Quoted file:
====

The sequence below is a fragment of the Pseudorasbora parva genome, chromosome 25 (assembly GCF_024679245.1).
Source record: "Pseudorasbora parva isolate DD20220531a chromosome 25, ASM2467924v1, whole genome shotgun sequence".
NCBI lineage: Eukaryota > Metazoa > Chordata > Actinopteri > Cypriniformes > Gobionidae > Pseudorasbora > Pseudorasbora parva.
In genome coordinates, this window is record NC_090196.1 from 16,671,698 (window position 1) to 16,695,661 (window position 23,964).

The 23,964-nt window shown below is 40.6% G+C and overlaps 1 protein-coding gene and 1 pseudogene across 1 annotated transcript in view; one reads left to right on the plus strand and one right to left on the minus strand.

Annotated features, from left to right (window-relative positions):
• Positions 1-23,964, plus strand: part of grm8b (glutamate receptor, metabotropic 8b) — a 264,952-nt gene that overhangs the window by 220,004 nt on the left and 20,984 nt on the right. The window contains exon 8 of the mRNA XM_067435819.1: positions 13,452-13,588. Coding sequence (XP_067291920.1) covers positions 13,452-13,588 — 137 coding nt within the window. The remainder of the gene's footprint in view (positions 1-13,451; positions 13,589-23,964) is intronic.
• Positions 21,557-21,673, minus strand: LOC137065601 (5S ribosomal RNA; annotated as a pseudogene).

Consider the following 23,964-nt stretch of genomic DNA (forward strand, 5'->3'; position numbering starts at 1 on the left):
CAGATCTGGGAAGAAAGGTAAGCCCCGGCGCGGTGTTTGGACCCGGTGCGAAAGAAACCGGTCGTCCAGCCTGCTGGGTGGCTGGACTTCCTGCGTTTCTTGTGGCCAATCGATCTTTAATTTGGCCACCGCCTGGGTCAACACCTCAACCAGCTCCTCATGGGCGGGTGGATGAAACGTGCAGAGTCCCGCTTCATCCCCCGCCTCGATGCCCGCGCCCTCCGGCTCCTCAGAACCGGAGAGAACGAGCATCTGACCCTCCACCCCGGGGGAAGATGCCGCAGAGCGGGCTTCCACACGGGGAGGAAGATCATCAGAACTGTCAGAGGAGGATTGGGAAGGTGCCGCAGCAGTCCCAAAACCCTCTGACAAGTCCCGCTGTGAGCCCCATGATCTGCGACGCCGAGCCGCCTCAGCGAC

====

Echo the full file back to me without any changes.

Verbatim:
The sequence below is a fragment of the Pseudorasbora parva genome, chromosome 25 (assembly GCF_024679245.1).
Source record: "Pseudorasbora parva isolate DD20220531a chromosome 25, ASM2467924v1, whole genome shotgun sequence".
NCBI lineage: Eukaryota > Metazoa > Chordata > Actinopteri > Cypriniformes > Gobionidae > Pseudorasbora > Pseudorasbora parva.
In genome coordinates, this window is record NC_090196.1 from 16,671,698 (window position 1) to 16,695,661 (window position 23,964).

The 23,964-nt window shown below is 40.6% G+C and overlaps 1 protein-coding gene and 1 pseudogene across 1 annotated transcript in view; one reads left to right on the plus strand and one right to left on the minus strand.

Annotated features, from left to right (window-relative positions):
• Positions 1-23,964, plus strand: part of grm8b (glutamate receptor, metabotropic 8b) — a 264,952-nt gene that overhangs the window by 220,004 nt on the left and 20,984 nt on the right. The window contains exon 8 of the mRNA XM_067435819.1: positions 13,452-13,588. Coding sequence (XP_067291920.1) covers positions 13,452-13,588 — 137 coding nt within the window. The remainder of the gene's footprint in view (positions 1-13,451; positions 13,589-23,964) is intronic.
• Positions 21,557-21,673, minus strand: LOC137065601 (5S ribosomal RNA; annotated as a pseudogene).

Consider the following 23,964-nt stretch of genomic DNA (forward strand, 5'->3'; position numbering starts at 1 on the left):
CAGATCTGGGAAGAAAGGTAAGCCCCGGCGCGGTGTTTGGACCCGGTGCGAAAGAAACCGGTCGTCCAGCCTGCTGGGTGGCTGGACTTCCTGCGTTTCTTGTGGCCAATCGATCTTTAATTTGGCCACCGCCTGGGTCAACACCTCAACCAGCTCCTCATGGGCGGGTGGATGAAACGTGCAGAGTCCCGCTTCATCCCCCGCCTCGATGCCCGCGCCCTCCGGCTCCTCAGAACCGGAGAGAACGAGCATCTGACCCTCCACCCCGGGGGAAGATGCCGCAGAGCGGGCTTCCACACGGGGAGGAAGATCATCAGAACTGTCAGAGGAGGATTGGGAAGGTGCCGCAGCAGTCCCAAAACCCTCTGACAAGTCCCGCTGTGAGCCCCATGATCTGCGACGCCGAGCCGCCTCAGCGAC